To make things easier, and to know which temperament you’re dealing with, you can check with the Boxer’s parents. Sometimes, the attitude of the Boxer is also influenced by genetics, so it can be something you might want to look into.
Boxer Care Requirements
- Nutrition: Boxers need a high-quality and well-balanced meal to maintain their optimal health. However, one thing you should know is that Boxers are susceptible to allergies compared to other dogs. You need to stay away from food with common allergens such as soy and wheat. It also mustn’t contain any artificial flavorings or anything synthetic. And you would also like to check if they are allergic to chicken and beef (which most boxers are). A boxer’s food should ideally contain about 20-30% of protein. This can come from fish, pork, or lamb, as long as your Boxers aren’t allergic to it. You can also add some vitamins for extra nutrition. Whether the food is commercial or homemade, it doesn’t matter as long as you ensure that it only contains right and high-quality ingredients. You can also consult the vet if you’re unsure.
- Grooming: Boxers have a very short and little coat. It needs very little grooming that may only need a good brushing at least once or twice a week to maintain its healthiness. Boxers are clean dogs and wouldn’t need a lot of baths too. However, if you’re doing it, make sure you bathe them during warm weather, or you can use warm water. Added to that, pay attention to their wrinkles too and wipe it clean from time to time to avoid infection. Don’t forget to clean the ears and trim the fingernails, too, when needed.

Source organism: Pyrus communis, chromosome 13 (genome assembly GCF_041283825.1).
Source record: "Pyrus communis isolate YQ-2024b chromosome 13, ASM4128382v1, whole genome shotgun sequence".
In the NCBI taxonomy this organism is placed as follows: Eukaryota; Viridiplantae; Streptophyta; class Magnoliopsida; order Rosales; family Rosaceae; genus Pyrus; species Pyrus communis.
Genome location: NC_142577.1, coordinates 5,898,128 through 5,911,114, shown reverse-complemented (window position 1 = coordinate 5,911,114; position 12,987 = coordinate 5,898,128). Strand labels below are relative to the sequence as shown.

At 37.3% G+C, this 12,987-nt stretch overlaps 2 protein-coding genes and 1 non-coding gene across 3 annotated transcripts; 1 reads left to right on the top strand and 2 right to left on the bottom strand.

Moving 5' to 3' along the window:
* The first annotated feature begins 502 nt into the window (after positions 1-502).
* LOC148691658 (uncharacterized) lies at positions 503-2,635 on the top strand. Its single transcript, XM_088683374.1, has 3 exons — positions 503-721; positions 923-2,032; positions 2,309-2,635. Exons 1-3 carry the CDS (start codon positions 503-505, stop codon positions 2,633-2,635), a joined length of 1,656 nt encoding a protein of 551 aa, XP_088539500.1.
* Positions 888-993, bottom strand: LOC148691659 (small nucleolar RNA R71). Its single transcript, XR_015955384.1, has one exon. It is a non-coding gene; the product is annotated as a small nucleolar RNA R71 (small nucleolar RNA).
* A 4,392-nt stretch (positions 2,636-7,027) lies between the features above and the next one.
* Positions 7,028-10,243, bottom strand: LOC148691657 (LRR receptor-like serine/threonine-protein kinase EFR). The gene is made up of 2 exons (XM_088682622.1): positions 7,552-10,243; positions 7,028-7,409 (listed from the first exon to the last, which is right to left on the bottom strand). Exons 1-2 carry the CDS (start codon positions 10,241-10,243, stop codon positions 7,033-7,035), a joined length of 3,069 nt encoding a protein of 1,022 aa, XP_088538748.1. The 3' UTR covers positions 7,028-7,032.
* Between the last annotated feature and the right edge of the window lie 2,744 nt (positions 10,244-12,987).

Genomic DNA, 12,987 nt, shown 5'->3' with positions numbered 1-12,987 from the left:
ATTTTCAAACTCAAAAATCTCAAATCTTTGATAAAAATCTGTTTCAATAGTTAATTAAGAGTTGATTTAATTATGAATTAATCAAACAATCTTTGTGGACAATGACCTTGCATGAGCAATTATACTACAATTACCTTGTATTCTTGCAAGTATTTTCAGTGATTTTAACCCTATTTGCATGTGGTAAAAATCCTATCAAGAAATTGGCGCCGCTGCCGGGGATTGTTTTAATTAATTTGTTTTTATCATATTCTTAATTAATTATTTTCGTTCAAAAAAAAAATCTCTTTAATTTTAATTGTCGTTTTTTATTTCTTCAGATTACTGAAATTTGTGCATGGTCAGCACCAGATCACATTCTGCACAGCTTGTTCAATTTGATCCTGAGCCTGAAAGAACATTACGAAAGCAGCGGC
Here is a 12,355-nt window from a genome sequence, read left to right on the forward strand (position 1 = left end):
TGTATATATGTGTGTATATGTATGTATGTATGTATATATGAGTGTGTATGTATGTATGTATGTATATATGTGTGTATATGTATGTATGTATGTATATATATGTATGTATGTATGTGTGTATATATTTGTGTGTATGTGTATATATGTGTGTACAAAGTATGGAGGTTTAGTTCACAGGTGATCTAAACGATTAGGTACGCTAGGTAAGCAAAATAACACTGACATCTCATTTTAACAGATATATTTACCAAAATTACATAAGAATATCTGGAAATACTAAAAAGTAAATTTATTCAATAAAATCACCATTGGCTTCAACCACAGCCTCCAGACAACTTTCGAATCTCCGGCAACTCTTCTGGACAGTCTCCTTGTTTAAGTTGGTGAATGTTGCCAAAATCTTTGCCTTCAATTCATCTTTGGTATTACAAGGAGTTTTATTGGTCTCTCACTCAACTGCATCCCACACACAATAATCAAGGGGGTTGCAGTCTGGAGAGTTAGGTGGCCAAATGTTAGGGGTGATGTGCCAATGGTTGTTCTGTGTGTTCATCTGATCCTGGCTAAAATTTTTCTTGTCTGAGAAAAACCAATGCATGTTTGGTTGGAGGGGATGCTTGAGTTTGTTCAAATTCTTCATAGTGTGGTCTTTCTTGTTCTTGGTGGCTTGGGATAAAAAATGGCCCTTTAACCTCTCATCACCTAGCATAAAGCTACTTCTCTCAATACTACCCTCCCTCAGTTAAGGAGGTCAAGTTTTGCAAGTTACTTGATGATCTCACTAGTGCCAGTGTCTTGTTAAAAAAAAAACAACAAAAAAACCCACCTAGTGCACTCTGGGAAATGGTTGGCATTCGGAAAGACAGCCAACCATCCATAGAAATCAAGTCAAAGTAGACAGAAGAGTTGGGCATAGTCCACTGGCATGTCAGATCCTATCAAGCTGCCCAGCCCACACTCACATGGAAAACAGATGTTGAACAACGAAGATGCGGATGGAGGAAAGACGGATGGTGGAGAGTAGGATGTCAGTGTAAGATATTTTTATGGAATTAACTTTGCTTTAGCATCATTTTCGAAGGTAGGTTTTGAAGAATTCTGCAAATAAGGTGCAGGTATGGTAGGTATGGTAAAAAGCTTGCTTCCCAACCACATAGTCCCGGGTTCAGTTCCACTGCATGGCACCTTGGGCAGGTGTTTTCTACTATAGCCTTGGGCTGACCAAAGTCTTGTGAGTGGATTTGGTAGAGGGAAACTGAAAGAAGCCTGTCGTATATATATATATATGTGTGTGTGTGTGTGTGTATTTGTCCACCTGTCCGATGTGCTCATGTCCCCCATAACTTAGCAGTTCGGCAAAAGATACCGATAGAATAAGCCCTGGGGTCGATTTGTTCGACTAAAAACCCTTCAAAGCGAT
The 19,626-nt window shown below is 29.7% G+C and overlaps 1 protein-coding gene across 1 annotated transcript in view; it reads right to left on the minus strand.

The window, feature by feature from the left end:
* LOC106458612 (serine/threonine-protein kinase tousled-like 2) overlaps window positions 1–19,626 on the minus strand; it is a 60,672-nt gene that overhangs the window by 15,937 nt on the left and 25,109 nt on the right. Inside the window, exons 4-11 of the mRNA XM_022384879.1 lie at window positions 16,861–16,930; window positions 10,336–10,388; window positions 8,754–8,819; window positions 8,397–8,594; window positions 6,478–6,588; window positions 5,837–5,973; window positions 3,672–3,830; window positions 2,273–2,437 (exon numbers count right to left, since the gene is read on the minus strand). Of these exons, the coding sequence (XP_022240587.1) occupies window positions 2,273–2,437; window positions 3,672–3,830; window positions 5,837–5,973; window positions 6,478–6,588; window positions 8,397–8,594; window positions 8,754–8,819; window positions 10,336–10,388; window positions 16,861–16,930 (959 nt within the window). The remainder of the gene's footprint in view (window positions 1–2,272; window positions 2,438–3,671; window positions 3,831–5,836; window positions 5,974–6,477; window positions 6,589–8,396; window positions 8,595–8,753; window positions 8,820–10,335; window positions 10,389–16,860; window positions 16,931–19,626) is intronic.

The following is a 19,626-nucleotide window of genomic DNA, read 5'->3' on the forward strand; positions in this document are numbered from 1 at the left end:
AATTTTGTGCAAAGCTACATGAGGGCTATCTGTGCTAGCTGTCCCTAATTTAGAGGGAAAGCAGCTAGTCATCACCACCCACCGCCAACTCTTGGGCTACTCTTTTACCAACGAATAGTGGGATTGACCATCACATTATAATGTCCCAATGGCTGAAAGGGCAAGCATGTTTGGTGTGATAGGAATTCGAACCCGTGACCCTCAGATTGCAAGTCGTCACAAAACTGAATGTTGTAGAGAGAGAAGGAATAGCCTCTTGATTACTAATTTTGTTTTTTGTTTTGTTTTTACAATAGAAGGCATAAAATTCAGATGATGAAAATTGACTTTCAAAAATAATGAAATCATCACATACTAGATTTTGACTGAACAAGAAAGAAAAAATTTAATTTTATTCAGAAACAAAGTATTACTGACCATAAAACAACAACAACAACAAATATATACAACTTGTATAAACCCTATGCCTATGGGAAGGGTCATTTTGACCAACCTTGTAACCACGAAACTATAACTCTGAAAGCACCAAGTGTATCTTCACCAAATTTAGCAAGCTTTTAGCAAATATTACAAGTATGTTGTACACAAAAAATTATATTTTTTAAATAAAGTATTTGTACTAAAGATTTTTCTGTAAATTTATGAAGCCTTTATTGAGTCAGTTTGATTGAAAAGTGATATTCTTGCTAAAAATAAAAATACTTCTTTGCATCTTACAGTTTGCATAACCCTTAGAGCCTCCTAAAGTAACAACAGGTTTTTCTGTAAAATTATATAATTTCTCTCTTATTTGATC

- Exercise: Boxers are highly energetic dogs that require daily activity. The idea is to let them play as much as they want until they use up those pent up energy. A few minutes of walking is the most basic exercise that you can do for your Boxer. However, make sure that you keep him on a leash to prevent him from wandering around. Other than walking, you can also play games such as fetch, frisbee, or even do some training. This will keep him entertained and will also stimulate his brain.
- Health: Boxers are very sensitive when it comes to harsh weather conditions and must be kept inside most of the time. Other than that, they are also prone to several health problems, most genetics. Some major health issues are Cardiomyopathy and Degenerative Myelopathy. They are also more susceptible to bloating and gastric torsion. Other common dog diseases to watch out for are allergies, skin problems, and cancer. It’s always best to get regular check-ups from the vet to ensure that your dog is healthy. You can also take some tests to rule out other medical conditions to eliminate some concerns.
- Lifespan: The life expectancy of a Boxer is 10-12 years.
- Lechner’s Box: Believed to be the start of the line of the Boxer breed
- Flocki: The first Boxer to enter the German Stud Book after winning a Munich Show
- Meta von der Passage: The mother of the Boxer breed
- Arnulf Grandenz: The first Boxer registered under the AKC
- Sieger Dampf v Dom: The first Boxer champion; owned by Gov. Leham of New York
Fun Facts About Boxers
- Boxers originated from Germany.
- They descended from Bullenbeinsers, an extinct dog breed in Germany used for hunting.
- Boxers’ unusual head shape had a purpose – they were bred to clutch animals until their owners arrived, so their short snout allowed them to breathe.
- They served in two world wars; they were messenger dogs, attack dogs, and guard dogs.
- About 18% of white Boxers are deaf.
- Boxers take three years to mature – Peter Pan Syndrome.
- They come in three colors: brindle, fawn, and white.